Liked by 1 person

  4. I am so sorry to hear about Schroedinger. You have loved him for a very long time! My Finnean is a Turkish Van!


  5. Thanks for the reminder of our connection with Mother, Deanne, and of our connection to each other.


  6. A very fine post, yes, and all of us are kin indeed, thank you!!


  7. Simple thought, Deanne, but wonderful really, where you say: “The trees are a very real part of my life – my friends – my kin!”


  8. Compassionate capitalism sounds like a great challenging place to start. We already have the capitalism firmly in place. Why not teach/reveal how a compassionate component would benefit the entire world. Perhaps we could all get richer if we could sell compassion as a natural resource, mine it everywhere, educate our youth to be come highly skilled in its practices, advertise it until no one would want to live without it, compete for its highest achievements awards and widest markets and even offer promotions based on greatest impacts. Sounds like there would be jobs and opportunities for all in a compassionate capitalism system. And it would be a genuine EOE place to work.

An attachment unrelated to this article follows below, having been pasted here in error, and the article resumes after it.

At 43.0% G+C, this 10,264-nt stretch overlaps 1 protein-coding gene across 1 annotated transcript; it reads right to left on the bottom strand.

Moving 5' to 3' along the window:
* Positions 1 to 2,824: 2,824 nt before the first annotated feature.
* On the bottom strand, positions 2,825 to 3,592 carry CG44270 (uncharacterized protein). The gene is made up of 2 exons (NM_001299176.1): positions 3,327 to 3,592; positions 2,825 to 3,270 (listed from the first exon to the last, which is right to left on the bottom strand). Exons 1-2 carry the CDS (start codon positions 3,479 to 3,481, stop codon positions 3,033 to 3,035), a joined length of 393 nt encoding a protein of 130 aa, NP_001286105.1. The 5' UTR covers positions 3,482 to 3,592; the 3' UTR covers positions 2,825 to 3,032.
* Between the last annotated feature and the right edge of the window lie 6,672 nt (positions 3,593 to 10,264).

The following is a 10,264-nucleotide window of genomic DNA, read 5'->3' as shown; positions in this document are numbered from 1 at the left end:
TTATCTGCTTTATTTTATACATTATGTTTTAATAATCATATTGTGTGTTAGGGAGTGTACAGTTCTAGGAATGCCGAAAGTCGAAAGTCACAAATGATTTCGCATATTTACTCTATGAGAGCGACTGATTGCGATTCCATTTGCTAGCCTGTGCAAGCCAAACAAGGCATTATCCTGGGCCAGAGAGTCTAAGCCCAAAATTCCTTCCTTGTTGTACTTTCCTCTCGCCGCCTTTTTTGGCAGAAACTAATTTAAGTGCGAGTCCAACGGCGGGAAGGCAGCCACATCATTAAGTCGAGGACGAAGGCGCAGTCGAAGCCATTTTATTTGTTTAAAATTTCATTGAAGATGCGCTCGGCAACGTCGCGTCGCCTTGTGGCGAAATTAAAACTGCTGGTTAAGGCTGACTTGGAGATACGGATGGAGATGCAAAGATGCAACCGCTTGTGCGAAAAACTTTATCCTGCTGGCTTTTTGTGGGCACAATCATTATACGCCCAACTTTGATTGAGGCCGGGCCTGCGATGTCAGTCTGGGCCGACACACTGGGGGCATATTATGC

9. Beautiful… the more we immerse ourselves in Nature the more talkative S/he becomes!


  10. Beautiful post. In the Cornish language there is a word Awen, which is the word ancient druids used to describe the natural, divine wisdom that guided them, and the bards used it to describe what inspired them in their writing songs and poems. It also has connotations of connectedness with the divine in the natural world, the way Pelagius described. I see this idea of divine connectedness/immanence/omnipresence/kinship in many sacred texts, and I always really love it.


Please familiarize yourself with our Comment Policy before posting.

Fill in your details below or click an icon to log in: Logo

You are commenting using your account. Log Out /  Change )

Twitter picture

You are commenting using your Twitter account. Log Out /  Change )

Facebook photo

You are commenting using your Facebook account. Log Out /  Change )

Connecting to %s

This site uses Akismet to reduce spam. Learn how your comment data is processed.

%d bloggers like this: